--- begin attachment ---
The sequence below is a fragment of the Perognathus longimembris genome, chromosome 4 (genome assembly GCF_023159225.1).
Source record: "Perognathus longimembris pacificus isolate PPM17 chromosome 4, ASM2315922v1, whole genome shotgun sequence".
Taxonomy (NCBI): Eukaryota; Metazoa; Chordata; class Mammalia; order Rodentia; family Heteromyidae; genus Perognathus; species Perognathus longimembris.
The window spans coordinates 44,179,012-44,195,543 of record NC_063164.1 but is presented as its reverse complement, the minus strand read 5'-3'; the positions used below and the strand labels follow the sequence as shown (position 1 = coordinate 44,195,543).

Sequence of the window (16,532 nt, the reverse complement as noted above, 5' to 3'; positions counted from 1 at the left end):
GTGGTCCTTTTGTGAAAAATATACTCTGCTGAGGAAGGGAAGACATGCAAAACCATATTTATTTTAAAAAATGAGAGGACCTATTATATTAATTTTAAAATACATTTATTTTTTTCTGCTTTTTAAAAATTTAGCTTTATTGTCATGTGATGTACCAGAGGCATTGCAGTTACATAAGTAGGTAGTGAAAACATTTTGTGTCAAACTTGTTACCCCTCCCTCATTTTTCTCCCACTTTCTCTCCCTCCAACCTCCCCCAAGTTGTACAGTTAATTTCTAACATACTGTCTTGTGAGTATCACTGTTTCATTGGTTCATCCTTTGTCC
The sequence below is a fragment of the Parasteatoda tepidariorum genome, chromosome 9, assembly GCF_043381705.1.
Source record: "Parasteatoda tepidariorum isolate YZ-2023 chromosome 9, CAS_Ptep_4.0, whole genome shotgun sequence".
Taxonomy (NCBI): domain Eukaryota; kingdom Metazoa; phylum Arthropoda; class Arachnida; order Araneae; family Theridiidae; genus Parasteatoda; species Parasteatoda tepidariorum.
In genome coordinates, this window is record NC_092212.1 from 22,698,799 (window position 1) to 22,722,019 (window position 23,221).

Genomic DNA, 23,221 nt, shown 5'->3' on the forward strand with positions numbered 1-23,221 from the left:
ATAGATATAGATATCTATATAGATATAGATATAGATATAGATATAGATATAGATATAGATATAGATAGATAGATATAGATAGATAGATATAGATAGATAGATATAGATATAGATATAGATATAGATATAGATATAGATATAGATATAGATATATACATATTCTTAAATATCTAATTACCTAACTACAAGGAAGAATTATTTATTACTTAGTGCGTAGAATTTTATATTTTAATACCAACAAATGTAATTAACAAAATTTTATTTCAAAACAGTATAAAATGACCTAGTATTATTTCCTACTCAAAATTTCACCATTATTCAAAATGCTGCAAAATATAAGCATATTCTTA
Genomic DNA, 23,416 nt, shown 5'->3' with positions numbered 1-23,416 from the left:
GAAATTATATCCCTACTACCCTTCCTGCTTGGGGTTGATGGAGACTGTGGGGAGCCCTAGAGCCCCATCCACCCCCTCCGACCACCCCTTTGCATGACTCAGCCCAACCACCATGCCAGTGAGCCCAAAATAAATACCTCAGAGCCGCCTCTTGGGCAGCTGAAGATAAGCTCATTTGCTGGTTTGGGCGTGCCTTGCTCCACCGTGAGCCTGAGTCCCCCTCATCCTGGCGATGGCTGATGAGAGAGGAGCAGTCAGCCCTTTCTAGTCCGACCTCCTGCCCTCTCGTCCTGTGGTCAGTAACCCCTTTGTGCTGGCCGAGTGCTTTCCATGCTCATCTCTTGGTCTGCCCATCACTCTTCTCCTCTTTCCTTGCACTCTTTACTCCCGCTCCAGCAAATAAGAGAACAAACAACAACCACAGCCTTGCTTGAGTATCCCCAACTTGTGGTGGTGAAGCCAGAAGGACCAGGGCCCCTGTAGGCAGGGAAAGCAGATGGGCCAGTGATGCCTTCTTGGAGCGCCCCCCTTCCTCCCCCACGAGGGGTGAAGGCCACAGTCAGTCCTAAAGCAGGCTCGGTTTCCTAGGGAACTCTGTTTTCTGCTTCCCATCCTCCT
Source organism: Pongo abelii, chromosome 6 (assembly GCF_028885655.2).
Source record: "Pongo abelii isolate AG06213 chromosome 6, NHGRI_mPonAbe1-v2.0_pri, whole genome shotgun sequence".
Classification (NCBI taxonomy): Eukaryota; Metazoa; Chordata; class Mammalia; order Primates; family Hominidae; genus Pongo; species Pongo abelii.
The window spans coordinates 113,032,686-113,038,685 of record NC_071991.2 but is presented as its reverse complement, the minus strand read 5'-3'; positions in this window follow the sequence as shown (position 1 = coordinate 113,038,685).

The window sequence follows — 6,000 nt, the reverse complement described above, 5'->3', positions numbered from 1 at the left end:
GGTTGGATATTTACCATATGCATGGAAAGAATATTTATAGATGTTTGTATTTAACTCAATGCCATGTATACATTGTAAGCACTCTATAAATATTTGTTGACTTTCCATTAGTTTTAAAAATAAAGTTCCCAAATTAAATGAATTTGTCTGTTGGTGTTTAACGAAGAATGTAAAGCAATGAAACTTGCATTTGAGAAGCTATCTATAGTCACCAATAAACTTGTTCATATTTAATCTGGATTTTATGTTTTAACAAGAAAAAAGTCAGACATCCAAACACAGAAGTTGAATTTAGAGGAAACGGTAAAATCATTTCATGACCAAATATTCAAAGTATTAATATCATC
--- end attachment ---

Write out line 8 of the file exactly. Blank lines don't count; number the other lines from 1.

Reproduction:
Source record: "Parasteatoda tepidariorum isolate YZ-2023 chromosome 9, CAS_Ptep_4.0, whole genome shotgun sequence".